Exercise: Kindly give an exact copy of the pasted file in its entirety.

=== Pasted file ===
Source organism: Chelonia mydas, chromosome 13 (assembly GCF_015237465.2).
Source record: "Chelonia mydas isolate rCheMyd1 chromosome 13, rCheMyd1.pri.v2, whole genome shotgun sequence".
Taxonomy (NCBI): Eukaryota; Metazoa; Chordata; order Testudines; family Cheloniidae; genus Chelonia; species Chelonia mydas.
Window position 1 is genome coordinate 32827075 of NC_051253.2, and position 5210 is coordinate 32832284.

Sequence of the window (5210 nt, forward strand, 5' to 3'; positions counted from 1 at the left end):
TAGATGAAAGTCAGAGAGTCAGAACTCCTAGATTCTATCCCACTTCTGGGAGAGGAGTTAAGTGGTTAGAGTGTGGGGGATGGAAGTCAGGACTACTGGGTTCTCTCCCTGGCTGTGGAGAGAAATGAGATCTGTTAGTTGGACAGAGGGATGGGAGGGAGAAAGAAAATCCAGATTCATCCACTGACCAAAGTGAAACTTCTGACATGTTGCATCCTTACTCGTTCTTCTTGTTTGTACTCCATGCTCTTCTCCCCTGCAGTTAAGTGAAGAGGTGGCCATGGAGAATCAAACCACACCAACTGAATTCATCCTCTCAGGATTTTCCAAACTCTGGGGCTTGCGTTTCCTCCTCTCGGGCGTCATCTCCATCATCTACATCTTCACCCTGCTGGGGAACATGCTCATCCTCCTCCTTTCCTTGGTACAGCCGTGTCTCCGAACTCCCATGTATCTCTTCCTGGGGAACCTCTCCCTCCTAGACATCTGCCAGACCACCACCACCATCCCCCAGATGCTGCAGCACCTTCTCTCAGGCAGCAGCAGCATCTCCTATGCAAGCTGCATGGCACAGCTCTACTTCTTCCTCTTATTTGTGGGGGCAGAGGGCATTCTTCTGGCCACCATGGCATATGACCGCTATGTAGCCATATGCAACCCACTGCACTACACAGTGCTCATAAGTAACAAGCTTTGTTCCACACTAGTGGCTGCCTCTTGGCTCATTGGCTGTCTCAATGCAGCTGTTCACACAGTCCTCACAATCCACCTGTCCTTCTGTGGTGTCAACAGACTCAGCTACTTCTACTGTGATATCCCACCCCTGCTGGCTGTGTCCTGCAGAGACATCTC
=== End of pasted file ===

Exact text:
Source organism: Chelonia mydas, chromosome 13 (assembly GCF_015237465.2).
Source record: "Chelonia mydas isolate rCheMyd1 chromosome 13, rCheMyd1.pri.v2, whole genome shotgun sequence".
Taxonomy (NCBI): Eukaryota; Metazoa; Chordata; order Testudines; family Cheloniidae; genus Chelonia; species Chelonia mydas.
Window position 1 is genome coordinate 32827075 of NC_051253.2, and position 5210 is coordinate 32832284.

Sequence of the window (5210 nt, forward strand, 5' to 3'; positions counted from 1 at the left end):
TAGATGAAAGTCAGAGAGTCAGAACTCCTAGATTCTATCCCACTTCTGGGAGAGGAGTTAAGTGGTTAGAGTGTGGGGGATGGAAGTCAGGACTACTGGGTTCTCTCCCTGGCTGTGGAGAGAAATGAGATCTGTTAGTTGGACAGAGGGATGGGAGGGAGAAAGAAAATCCAGATTCATCCACTGACCAAAGTGAAACTTCTGACATGTTGCATCCTTACTCGTTCTTCTTGTTTGTACTCCATGCTCTTCTCCCCTGCAGTTAAGTGAAGAGGTGGCCATGGAGAATCAAACCACACCAACTGAATTCATCCTCTCAGGATTTTCCAAACTCTGGGGCTTGCGTTTCCTCCTCTCGGGCGTCATCTCCATCATCTACATCTTCACCCTGCTGGGGAACATGCTCATCCTCCTCCTTTCCTTGGTACAGCCGTGTCTCCGAACTCCCATGTATCTCTTCCTGGGGAACCTCTCCCTCCTAGACATCTGCCAGACCACCACCACCATCCCCCAGATGCTGCAGCACCTTCTCTCAGGCAGCAGCAGCATCTCCTATGCAAGCTGCATGGCACAGCTCTACTTCTTCCTCTTATTTGTGGGGGCAGAGGGCATTCTTCTGGCCACCATGGCATATGACCGCTATGTAGCCATATGCAACCCACTGCACTACACAGTGCTCATAAGTAACAAGCTTTGTTCCACACTAGTGGCTGCCTCTTGGCTCATTGGCTGTCTCAATGCAGCTGTTCACACAGTCCTCACAATCCACCTGTCCTTCTGTGGTGTCAACAGACTCAGCTACTTCTACTGTGATATCCCACCCCTGCTGGCTGTGTCCTGCAGAGACATCTC